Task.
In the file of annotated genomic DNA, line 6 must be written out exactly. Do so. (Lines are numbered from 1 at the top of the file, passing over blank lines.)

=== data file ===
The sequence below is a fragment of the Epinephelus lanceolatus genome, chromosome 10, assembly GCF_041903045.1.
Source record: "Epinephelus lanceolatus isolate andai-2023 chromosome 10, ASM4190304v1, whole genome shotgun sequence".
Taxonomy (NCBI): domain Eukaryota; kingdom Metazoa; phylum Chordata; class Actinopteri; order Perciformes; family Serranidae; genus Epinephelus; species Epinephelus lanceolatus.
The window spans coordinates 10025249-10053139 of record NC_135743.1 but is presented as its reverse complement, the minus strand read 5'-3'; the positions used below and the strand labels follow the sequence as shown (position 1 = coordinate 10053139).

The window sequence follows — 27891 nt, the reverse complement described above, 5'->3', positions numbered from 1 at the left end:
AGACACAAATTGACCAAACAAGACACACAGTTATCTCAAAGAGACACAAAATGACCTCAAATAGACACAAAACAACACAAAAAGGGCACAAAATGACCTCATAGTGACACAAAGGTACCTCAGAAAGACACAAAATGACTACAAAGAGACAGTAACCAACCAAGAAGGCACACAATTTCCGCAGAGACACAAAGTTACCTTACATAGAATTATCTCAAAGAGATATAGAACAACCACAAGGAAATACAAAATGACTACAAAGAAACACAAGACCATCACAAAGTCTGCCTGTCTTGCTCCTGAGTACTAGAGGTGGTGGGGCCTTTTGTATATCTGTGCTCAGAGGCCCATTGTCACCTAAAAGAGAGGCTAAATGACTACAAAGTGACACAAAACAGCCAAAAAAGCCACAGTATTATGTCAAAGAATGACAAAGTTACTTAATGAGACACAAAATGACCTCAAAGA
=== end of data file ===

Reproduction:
AGACACAAATTGACCAAACAAGACACACAGTTATCTCAAAGAGACACAAAATGACCTCAAATAGACACAAAACAACACAAAAAGGGCACAAAATGACCTCATAGTGACACAAAGGTACCTCAGAAAGACACAAAATGACTACAAAGAGACAGTAACCAACCAAGAAGGCACACAATTTCCGCAGAGACACAAAGTTACCTTACATAGAATTATCTCAAAGAGATATAGAACAACCACAAGGAAATACAAAATGACTACAAAGAAACACAAGACCATCACAAAGTCTGCCTGTCTTGCTCCTGAGTACTAGAGGTGGTGGGGCCTTTTGTATATCTGTGCTCAGAGGCCCATTGTCACCTAAAAGAGAGGCTAAATGACTACAAAGTGACACAAAACAGCCAAAAAAGCCACAGTATTATGTCAAAGAATGACAAAGTTACTTAATGAGACACAAAATGACCTCAAAGA